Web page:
Although the paragraph is perhaps fine, within the context of the rest of the consultation response, it’s not hard to read it as a blatant and obvious attempt to discredit the results of the consultation. Not long afterwards, the report acknowledges that a three-quarter majority of responses opposed the proposals in the plan. They then claim to have listened to concerns, before stating that the pressures are sufficiently high on the current system that they will proceed anyway.

The refusal to publish the responses however is especially interesting, not only because it breaches the applicable principles, but also because of the reason they are refusing to publish. In response to a Freedom of Information request from the charity Freedom from Torture they refused to publish the information not because complying would be overly burdensome, one of the more common reasons given, but rather because the “balance of public interest lies in… withholding the information”.

We find it somewhat difficult to comprehend how this could possibly be true. It was a major consultation on a matter of significant public interest, that evidently drew a significant response and is being used to support a major piece of transformative legislation that could have wide-ranging domestic and international impact. It is exactly the sort of legislation for which seeing consultation responses is especially important, as it entails potential impacts on those most downtrodden in life. There is unlikely to be any national security impact of releasing the responses (otherwise they would have used that exemption), and we can think of no other plausible reason, other perhaps than they would embarrass the Government- which is far from being a sufficient excuse for non-publication.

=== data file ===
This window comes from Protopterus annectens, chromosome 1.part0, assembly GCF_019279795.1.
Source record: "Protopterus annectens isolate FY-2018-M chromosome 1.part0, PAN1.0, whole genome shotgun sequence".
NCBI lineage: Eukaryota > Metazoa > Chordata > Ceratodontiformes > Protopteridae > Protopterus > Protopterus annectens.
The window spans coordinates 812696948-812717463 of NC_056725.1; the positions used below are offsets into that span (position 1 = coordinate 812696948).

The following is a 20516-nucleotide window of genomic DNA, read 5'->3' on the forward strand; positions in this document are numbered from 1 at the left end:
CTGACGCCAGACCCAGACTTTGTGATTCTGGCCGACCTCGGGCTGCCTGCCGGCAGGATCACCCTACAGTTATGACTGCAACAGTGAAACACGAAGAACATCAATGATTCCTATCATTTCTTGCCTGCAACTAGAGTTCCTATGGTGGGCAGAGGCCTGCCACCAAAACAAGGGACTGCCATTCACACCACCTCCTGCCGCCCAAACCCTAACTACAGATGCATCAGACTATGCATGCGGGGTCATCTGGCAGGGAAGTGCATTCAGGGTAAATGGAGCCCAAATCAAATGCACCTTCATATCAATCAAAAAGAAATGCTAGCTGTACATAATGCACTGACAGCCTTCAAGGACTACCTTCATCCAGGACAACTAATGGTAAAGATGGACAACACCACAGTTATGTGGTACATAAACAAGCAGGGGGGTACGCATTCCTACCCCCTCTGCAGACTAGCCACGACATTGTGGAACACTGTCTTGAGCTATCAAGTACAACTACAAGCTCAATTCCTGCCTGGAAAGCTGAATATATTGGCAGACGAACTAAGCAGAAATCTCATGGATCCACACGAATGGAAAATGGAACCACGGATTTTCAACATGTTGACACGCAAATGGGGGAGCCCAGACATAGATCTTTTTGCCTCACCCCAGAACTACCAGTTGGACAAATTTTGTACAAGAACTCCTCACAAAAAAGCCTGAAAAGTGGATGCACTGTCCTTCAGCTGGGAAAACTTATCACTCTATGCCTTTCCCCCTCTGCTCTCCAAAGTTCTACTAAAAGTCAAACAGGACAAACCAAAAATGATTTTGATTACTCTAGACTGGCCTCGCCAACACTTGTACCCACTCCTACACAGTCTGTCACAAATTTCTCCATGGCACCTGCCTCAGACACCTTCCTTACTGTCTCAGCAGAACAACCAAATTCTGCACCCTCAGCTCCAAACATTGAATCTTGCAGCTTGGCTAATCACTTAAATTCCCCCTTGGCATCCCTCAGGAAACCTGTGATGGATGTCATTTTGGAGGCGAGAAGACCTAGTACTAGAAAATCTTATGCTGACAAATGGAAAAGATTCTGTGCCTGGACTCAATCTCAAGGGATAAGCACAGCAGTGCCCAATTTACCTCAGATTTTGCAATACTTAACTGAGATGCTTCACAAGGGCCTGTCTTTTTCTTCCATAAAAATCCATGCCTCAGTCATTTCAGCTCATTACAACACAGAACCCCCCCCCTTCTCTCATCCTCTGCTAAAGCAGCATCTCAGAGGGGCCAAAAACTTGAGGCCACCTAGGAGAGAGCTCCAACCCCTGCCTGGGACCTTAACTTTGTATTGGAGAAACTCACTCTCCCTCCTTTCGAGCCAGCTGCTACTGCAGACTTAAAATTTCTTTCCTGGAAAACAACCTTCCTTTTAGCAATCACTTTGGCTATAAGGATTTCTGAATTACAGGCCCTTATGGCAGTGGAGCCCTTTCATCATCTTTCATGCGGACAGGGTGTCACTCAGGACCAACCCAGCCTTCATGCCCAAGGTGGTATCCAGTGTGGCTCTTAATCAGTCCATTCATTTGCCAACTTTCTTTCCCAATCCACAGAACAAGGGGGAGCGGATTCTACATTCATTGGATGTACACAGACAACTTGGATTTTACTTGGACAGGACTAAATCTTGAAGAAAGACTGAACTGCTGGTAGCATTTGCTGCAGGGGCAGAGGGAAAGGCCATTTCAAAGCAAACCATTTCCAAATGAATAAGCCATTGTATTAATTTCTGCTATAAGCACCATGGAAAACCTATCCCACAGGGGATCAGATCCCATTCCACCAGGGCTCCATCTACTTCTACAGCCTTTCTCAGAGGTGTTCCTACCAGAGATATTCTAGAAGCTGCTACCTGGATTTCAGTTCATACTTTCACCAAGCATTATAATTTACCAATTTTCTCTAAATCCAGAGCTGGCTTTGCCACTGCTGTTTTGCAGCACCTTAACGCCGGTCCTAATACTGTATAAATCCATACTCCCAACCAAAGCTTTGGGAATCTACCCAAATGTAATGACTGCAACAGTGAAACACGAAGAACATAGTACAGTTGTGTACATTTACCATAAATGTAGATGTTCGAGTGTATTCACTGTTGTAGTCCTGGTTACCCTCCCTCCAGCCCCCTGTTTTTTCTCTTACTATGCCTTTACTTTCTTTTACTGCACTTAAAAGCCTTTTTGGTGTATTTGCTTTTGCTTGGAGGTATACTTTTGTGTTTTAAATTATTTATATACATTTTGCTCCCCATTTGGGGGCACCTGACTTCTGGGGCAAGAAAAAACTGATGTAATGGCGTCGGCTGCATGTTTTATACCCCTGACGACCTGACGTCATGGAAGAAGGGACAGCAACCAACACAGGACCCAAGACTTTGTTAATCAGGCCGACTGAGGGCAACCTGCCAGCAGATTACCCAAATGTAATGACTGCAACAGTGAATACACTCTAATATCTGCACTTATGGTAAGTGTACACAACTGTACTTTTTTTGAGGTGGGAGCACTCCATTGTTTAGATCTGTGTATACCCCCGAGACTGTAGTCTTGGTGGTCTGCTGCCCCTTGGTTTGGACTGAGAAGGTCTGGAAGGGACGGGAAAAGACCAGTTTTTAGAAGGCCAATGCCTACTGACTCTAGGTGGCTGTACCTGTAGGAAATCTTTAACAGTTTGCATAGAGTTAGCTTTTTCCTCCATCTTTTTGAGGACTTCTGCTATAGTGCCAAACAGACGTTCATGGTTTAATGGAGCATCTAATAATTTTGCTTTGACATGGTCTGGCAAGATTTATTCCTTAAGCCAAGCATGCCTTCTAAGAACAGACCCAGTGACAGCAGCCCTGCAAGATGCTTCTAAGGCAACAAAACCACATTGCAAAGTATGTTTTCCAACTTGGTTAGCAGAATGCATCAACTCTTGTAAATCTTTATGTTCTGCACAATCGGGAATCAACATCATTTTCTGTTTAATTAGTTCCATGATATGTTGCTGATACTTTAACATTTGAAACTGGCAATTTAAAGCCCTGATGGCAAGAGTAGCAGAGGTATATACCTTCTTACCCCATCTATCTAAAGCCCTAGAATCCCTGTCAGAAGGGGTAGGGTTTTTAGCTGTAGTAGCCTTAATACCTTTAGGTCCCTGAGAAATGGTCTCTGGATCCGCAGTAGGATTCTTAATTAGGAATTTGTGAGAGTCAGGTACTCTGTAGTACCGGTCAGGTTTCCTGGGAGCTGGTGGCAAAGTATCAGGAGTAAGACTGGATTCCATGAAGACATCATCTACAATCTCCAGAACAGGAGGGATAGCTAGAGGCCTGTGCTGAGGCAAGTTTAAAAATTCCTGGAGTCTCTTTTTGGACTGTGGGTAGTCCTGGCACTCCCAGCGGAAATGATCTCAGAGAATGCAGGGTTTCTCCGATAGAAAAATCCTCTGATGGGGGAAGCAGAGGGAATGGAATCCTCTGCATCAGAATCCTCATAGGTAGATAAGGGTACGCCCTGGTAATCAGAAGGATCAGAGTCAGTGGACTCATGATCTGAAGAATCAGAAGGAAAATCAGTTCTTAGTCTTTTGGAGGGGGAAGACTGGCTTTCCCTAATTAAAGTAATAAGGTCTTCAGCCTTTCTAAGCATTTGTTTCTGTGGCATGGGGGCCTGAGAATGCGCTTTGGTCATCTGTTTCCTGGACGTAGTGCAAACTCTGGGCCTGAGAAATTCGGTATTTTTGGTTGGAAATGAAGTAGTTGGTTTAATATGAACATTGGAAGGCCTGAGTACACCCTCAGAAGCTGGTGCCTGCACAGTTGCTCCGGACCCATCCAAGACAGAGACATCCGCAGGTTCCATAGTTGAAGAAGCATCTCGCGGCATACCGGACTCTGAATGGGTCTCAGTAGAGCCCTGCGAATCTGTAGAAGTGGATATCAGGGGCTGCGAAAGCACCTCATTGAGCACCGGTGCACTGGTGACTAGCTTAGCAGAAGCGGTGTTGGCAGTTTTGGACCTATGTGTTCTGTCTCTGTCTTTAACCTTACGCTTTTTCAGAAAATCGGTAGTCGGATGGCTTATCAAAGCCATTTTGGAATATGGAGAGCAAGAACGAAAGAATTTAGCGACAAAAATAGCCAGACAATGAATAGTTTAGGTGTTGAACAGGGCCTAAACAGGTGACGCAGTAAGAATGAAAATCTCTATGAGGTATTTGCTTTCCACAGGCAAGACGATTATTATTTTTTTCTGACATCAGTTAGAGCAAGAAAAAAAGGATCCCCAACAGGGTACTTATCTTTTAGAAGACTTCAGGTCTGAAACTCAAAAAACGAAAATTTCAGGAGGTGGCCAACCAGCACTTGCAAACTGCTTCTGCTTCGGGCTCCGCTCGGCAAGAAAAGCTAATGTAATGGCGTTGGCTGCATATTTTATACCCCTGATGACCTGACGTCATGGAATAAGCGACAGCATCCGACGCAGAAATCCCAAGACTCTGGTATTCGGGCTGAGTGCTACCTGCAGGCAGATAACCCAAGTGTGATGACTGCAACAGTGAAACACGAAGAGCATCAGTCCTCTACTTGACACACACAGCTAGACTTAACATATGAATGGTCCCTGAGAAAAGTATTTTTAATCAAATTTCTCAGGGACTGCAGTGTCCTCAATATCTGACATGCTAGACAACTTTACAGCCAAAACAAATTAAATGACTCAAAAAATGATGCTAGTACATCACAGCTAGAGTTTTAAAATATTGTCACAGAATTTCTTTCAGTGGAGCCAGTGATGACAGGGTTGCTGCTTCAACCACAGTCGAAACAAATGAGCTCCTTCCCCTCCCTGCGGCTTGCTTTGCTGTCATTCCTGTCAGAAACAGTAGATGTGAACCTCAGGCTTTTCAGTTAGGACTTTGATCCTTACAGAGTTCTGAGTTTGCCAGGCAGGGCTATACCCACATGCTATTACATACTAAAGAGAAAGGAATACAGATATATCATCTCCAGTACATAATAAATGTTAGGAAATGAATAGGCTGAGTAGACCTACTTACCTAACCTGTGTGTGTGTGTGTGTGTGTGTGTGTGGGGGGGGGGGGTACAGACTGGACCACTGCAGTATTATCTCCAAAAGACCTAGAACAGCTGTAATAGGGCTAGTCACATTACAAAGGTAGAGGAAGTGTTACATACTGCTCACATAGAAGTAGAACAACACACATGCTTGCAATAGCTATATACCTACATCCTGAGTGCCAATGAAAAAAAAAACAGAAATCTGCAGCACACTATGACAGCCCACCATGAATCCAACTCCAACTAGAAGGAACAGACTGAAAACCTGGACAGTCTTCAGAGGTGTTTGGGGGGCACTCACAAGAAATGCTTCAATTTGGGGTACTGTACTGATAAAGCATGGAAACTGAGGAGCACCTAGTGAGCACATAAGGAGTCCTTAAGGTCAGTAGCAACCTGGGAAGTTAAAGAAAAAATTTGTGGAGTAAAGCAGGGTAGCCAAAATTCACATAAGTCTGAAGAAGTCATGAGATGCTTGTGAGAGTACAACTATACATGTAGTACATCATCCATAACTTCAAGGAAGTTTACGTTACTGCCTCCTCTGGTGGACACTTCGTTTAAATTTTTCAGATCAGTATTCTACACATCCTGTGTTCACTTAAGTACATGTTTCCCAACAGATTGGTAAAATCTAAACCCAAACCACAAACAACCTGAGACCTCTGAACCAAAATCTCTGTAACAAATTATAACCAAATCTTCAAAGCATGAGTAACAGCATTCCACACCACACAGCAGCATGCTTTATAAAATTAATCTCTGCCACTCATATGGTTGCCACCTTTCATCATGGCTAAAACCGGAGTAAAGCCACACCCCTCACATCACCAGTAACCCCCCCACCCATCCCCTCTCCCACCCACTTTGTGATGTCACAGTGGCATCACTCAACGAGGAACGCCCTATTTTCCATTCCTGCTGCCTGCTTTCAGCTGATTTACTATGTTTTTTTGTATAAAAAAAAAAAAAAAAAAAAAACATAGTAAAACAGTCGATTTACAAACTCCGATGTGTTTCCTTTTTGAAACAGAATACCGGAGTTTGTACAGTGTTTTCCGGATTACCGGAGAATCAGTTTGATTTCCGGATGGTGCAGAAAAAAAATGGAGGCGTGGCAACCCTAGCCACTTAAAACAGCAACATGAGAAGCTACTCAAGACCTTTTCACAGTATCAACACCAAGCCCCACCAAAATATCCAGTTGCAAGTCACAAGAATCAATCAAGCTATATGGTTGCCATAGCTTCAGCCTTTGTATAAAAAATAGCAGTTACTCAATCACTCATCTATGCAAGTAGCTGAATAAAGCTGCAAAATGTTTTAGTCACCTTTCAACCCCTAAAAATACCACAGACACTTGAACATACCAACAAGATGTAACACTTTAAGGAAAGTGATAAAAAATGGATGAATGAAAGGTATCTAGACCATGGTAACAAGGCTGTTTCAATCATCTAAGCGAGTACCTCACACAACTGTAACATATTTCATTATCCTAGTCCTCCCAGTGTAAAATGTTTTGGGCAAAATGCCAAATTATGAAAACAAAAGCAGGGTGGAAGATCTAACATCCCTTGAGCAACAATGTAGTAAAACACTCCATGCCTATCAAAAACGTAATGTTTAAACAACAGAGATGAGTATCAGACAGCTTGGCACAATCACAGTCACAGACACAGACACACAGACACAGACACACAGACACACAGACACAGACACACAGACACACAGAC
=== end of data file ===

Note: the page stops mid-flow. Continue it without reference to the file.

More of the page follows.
We are relieved to hear that Freedom from Torture have instructed solicitors to review the situation, and we have got in touch with them to find out more information. In light of this latest twist in the saga, it does nothing to reassure us that the consultation culture at the Home Office is anything other than deeply flawed. Here we have a consultation that at every stage has been handled at best poorly, and at worst disastrously. As it is far from the first time this has happened, we believe we’re entitled to ask what on Earth is going on over there?

We’re not quite ready to declare the Home Office an actively consultation-hostile zone, but the ongoing flow of negative stories is putting us on alert to watch them with hawk-like eyes. We will be reaching out to Parliamentarians and others who may share our concerns, and bringing together the relevant information to start drawing patterns and diagnosing what seems to be an increasingly poor situation.

About the Author

Stephen serves as the Institute’s Legal and Parliamentary Officer. Before joining the Institute Stephen studied Law at Bangor University and pursued a Masters’ degree in Aviation and Space Law at McGill University in Montreal. After this, he returned to London and was called to the bar in 2016 at the Honorable Society of Gray’s Inn, before deciding not to go into practice and move towards public policy work instead. Within the Institute, Stephen provides legal, political and policy analysis of UK and global current affairs of interest to consultors and consultees.